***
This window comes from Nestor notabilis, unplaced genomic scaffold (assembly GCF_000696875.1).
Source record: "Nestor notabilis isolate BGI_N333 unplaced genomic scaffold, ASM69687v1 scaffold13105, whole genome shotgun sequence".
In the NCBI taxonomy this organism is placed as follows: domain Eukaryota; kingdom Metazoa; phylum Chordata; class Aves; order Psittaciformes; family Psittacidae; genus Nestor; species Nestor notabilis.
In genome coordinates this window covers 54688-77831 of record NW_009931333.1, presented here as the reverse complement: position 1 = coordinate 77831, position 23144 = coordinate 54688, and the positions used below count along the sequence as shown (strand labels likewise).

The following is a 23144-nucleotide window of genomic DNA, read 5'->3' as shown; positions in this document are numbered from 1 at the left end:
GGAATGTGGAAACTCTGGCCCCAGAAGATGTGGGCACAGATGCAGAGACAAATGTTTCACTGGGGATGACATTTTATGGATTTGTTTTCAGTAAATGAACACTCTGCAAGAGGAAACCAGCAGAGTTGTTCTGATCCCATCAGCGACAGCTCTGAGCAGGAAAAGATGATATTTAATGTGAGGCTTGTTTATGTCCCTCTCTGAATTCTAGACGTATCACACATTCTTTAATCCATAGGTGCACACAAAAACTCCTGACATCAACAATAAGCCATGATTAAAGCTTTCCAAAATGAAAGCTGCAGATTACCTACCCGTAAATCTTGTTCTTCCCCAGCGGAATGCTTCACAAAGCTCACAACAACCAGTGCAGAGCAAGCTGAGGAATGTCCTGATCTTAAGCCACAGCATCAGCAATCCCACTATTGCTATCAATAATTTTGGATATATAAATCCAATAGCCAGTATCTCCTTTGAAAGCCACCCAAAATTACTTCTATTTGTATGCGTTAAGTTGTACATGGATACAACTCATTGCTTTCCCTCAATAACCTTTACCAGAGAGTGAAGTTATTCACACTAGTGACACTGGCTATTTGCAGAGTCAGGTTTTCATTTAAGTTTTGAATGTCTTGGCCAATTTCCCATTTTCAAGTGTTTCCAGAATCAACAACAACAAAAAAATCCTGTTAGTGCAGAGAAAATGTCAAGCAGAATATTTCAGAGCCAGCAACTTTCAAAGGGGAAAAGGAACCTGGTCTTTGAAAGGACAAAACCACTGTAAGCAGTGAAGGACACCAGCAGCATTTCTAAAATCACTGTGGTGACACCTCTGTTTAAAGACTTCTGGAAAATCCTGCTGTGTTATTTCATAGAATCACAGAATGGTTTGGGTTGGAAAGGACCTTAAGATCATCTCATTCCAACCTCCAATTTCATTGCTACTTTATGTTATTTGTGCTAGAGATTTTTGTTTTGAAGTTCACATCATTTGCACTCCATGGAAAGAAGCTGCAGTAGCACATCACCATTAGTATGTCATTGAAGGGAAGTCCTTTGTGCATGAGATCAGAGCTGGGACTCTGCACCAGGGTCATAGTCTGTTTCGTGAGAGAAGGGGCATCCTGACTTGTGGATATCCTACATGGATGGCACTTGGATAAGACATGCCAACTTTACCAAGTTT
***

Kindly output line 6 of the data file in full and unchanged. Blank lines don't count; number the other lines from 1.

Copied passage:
GGAATGTGGAAACTCTGGCCCCAGAAGATGTGGGCACAGATGCAGAGACAAATGTTTCACTGGGGATGACATTTTATGGATTTGTTTTCAGTAAATGAACACTCTGCAAGAGGAAACCAGCAGAGTTGTTCTGATCCCATCAGCGACAGCTCTGAGCAGGAAAAGATGATATTTAATGTGAGGCTTGTTTATGTCCCTCTCTGAATTCTAGACGTATCACACATTCTTTAATCCATAGGTGCACACAAAAACTCCTGACATCAACAATAAGCCATGATTAAAGCTTTCCAAAATGAAAGCTGCAGATTACCTACCCGTAAATCTTGTTCTTCCCCAGCGGAATGCTTCACAAAGCTCACAACAACCAGTGCAGAGCAAGCTGAGGAATGTCCTGATCTTAAGCCACAGCATCAGCAATCCCACTATTGCTATCAATAATTTTGGATATATAAATCCAATAGCCAGTATCTCCTTTGAAAGCCACCCAAAATTACTTCTATTTGTATGCGTTAAGTTGTACATGGATACAACTCATTGCTTTCCCTCAATAACCTTTACCAGAGAGTGAAGTTATTCACACTAGTGACACTGGCTATTTGCAGAGTCAGGTTTTCATTTAAGTTTTGAATGTCTTGGCCAATTTCCCATTTTCAAGTGTTTCCAGAATCAACAACAACAAAAAAATCCTGTTAGTGCAGAGAAAATGTCAAGCAGAATATTTCAGAGCCAGCAACTTTCAAAGGGGAAAAGGAACCTGGTCTTTGAAAGGACAAAACCACTGTAAGCAGTGAAGGACACCAGCAGCATTTCTAAAATCACTGTGGTGACACCTCTGTTTAAAGACTTCTGGAAAATCCTGCTGTGTTATTTCATAGAATCACAGAATGGTTTGGGTTGGAAAGGACCTTAAGATCATCTCATTCCAACCTCCAATTTCATTGCTACTTTATGTTATTTGTGCTAGAGATTTTTGTTTTGAAGTTCACATCATTTGCACTCCATGGAAAGAAGCTGCAGTAGCACATCACCATTAGTATGTCATTGAAGGGAAGTCCTTTGTGCATGAGATCAGAGCTGGGACTCTGCACCAGGGTCATAGTCTGTTTCGTGAGAGAAGGGGCATCCTGACTTGTGGATATCCTACATGGATGGCACTTGGATAAGACATGCCAACTTTACCAAGTTT